Capitol insiders continue to handicap the chances for passage this fall of the three big items on Governor Corbett’s agenda: transportation funding, privatization of liquor sales, and pension reform.
Governor Corbett’s poll numbers are so bad that you might question the sanity of political insiders who say “don’t count him out.” But if that’s the case, you can call former Governor Ed Rendell crazy.
The Corbett administration is suing to stop the issuance marriage licenses to same-sex couples.
With two weeks to go before scheduled summer recess, state lawmakers face an imposing agenda that includes a new budget and several major pieces of legislation, including liquor privatization and transportation funding.
Last week, Governor Corbett officially rolled out a proposal he considers a top priority.
A survey, done by The California Citizens Compensation Commission, says Tom Corbett was the highest paid governor in the U.S. in 2012.
Several Republican members of the Pennsylvania Senate now indicate they support expanding Medicaid eligibility, but a spokesman for the Senate majority leader says it won’t matter much if the governor doesn’t get behind it.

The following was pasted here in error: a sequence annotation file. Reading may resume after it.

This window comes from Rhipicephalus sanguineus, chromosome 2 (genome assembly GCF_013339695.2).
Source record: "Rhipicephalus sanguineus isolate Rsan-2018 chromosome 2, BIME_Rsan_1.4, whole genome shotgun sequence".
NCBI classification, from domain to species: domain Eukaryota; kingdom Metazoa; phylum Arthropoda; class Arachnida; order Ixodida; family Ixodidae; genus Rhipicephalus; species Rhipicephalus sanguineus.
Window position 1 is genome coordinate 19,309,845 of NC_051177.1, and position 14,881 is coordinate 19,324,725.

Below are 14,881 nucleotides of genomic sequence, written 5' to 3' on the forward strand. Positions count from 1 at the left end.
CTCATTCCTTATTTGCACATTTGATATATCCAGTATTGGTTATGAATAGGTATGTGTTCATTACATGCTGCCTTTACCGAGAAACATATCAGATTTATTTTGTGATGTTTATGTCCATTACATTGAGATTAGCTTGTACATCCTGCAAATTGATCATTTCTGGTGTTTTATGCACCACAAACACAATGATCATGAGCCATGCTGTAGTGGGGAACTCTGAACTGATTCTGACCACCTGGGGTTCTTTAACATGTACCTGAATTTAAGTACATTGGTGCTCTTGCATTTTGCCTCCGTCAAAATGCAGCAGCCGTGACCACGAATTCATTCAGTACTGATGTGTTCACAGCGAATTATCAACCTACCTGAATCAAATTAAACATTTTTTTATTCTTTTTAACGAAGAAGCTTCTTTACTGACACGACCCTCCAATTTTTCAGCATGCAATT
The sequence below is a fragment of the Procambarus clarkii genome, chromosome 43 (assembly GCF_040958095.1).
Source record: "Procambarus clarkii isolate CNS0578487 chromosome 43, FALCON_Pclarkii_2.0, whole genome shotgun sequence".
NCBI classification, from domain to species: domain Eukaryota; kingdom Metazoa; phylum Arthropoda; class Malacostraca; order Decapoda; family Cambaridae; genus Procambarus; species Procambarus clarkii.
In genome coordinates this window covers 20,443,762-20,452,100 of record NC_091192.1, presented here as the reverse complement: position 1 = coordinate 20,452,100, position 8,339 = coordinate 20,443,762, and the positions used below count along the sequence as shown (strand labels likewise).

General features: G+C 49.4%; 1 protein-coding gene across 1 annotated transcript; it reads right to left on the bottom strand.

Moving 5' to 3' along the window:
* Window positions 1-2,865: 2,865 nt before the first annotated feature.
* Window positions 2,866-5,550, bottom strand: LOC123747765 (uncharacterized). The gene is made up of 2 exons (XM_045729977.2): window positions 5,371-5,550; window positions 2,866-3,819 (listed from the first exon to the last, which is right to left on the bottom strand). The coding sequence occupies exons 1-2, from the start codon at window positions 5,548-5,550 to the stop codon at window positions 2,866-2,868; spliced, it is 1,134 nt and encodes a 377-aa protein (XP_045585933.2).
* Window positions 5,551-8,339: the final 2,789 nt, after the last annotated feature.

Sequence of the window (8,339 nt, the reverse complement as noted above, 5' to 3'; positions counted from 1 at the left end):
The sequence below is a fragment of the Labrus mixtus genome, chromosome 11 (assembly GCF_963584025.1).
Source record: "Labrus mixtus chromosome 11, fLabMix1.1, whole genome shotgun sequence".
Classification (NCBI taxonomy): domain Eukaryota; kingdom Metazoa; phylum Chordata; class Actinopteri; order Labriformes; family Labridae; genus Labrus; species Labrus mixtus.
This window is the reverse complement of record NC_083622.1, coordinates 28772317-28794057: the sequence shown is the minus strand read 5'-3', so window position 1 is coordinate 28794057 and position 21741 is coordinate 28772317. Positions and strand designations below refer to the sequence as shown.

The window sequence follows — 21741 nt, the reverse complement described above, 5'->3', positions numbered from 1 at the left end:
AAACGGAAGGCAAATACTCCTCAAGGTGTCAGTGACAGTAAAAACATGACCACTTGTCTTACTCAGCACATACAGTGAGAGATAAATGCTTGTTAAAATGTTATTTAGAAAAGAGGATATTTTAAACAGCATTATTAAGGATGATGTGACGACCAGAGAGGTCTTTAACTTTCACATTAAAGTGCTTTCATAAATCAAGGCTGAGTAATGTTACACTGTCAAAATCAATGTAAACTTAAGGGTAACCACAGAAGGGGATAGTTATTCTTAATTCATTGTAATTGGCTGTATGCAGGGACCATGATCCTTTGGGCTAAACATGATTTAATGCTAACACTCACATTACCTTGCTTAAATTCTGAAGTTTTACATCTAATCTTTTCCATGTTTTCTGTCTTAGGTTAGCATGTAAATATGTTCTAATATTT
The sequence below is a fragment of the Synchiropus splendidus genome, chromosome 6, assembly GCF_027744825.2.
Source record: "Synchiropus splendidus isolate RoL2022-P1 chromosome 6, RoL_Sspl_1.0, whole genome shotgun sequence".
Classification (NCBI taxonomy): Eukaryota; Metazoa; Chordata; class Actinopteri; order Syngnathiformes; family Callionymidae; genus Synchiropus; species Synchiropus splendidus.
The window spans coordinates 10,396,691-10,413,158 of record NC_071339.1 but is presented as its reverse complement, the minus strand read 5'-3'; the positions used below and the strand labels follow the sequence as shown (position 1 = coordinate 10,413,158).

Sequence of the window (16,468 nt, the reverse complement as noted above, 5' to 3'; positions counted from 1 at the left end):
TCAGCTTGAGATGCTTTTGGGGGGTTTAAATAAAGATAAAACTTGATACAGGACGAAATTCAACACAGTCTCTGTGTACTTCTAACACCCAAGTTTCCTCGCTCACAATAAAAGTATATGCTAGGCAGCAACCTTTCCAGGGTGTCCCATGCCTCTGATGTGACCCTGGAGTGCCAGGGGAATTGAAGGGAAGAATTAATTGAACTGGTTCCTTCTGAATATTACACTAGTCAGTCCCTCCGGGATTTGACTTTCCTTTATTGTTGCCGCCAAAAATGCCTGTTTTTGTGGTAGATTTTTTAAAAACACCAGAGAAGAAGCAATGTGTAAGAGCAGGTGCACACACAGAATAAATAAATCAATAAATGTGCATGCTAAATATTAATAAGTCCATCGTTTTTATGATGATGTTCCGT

Governor Corbett is in the middle of a political firestorm over his pending decision on whether to accept an expansion of Medicaid in Pennsylvania and there’s pressure on both sides.
It’s budget season in Harrisburg, and there’s bad news in the form of revenue collections for the month of February.
The son-in-law of Pennsylvania Governor Tom Corbett has been fired from the Philadelphia police force after he allegedly stole marked money during a police sting.
This past week brought major developments in the local political scene.
Police Commissioner Charles Ramsey says he ordered the investigation into Gibson, who works for the Narcotics Unit, after Gibson’s fellow officers alerted him to their suspicions that he was removing money and other items from crime scenes.
Sources tell CBS 3 that the son-in-law of Governor Corbett, Philadelphia police officer Gerold Gibson, has been relieved of street duty pending an investigation.
Governor Corbett’s office now says he’ll wait till he delivers his budget address to roll out his transportation funding plan, but that he’s still on track to announce his liquor privatization proposal before then.
Members of a state Senate committee will have their chance to question Corbett administration officials about their plan to privatize the management of the Pennsylvania Lottery.